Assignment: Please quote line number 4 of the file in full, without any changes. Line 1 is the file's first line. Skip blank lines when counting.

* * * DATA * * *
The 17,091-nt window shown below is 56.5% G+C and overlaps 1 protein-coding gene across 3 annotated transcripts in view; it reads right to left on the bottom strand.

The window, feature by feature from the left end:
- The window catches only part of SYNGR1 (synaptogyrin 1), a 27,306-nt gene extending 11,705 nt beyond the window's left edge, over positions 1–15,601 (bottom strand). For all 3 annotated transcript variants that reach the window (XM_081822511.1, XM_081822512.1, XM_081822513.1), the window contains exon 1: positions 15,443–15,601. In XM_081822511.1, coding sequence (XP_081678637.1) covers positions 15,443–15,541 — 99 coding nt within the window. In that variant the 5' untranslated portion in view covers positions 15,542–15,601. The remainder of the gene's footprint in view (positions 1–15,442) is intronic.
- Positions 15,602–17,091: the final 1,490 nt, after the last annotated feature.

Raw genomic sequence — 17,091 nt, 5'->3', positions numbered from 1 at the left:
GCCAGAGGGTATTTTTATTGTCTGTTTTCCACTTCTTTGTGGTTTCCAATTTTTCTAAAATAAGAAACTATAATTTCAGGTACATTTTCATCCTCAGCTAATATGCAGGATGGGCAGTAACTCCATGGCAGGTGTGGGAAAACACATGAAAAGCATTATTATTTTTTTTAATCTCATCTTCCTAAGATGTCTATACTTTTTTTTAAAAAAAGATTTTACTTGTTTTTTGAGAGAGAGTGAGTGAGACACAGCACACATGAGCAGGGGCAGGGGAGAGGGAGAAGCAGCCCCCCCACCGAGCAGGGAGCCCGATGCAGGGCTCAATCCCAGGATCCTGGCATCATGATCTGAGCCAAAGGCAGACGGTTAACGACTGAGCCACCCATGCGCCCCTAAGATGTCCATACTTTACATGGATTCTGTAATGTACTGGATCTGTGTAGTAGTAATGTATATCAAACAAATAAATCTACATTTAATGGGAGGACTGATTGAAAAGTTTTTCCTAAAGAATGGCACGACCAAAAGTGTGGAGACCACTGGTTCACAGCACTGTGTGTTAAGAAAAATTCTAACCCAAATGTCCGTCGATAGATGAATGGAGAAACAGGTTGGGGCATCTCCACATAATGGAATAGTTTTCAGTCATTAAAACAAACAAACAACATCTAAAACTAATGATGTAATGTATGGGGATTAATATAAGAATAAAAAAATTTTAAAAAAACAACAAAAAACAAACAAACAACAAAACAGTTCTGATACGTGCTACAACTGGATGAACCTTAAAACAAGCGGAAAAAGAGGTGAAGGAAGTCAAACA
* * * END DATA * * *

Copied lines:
- Positions 15,602–17,091: the final 1,490 nt, after the last annotated feature.